Comedian Craig Gass, best known for The Howard Stern Show, grew up in a “completely deaf” family where his mother, father and sister all had hearing problems. He told us that “a huge number” of offensive jokes were thrown at him, but he decided not to attach any importance to them.

“The idea that anyone’s stand-up has any power over anyone doesn’t hold water, it’s ultimately what bothers people, what really hurts people’s feelings,” Gass said.

“No one was hurt physically. No one will be physically harmed by stand-up comedy unless Will Smith is in the audience, but it’s not something that will actually have any physical impact on your life. I feel sad when censorship takes up its ugly face. chapter.”

Gass found it “surprising” that First Avenue, made famous by the movie Purple Rain, canceled a concert on the day of the event.

“It’s not a comedy club, but it’s amazing that they were a place that supported… it was a platform for artists to come in and express themselves in any way they wanted. And, you know, this is where the Prince had sex on the floor and explained to Apollonia how she needed to be with him. And 35 years later, there are people whose feelings are hurt that Dave Chappelle wanted to tell jokes on this stage.”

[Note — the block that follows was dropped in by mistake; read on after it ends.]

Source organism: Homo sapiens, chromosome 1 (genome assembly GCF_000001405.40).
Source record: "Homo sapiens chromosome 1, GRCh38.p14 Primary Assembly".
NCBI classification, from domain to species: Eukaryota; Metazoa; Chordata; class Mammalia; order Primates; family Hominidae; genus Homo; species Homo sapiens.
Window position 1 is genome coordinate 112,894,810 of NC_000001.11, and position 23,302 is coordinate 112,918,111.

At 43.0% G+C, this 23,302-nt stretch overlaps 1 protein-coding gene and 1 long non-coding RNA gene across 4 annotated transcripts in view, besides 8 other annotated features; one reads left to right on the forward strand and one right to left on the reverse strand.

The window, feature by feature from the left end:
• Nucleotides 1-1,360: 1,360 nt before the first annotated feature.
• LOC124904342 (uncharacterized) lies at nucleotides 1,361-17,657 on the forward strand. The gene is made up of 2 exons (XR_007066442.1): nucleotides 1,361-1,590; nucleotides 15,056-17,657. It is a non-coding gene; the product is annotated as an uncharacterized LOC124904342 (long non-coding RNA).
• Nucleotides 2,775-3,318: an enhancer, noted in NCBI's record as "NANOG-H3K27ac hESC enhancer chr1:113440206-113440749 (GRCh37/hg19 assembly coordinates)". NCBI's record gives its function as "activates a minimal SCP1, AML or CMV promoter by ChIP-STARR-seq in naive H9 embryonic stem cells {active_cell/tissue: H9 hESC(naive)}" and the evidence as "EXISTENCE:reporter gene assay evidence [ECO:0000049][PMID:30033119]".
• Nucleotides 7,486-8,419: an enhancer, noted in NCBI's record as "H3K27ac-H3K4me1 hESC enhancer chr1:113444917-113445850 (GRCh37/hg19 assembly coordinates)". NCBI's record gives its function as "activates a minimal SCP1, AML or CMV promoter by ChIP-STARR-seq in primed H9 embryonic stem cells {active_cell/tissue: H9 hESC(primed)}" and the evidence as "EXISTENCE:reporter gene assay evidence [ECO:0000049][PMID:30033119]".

Gass added, “You can’t censor, especially if you like stand-up comedy and you like everything except for the joke that’s close to you. I will always respectfully defend the right of any comedian to say anything. they want.”

At the Wednesday night show, Chappelle wondered if the crowd of people who had gathered to protest his appearance on First Avenue would “still be there”, but the local Star Tribune reported that the crowds had left by the time the curtains closed.

Chappelle, 48, also told viewers he sees the decision to reschedule the show as “devastating” and asked fans to continue to support the iconic nightclub, which is known for being Prince’s hometown venue.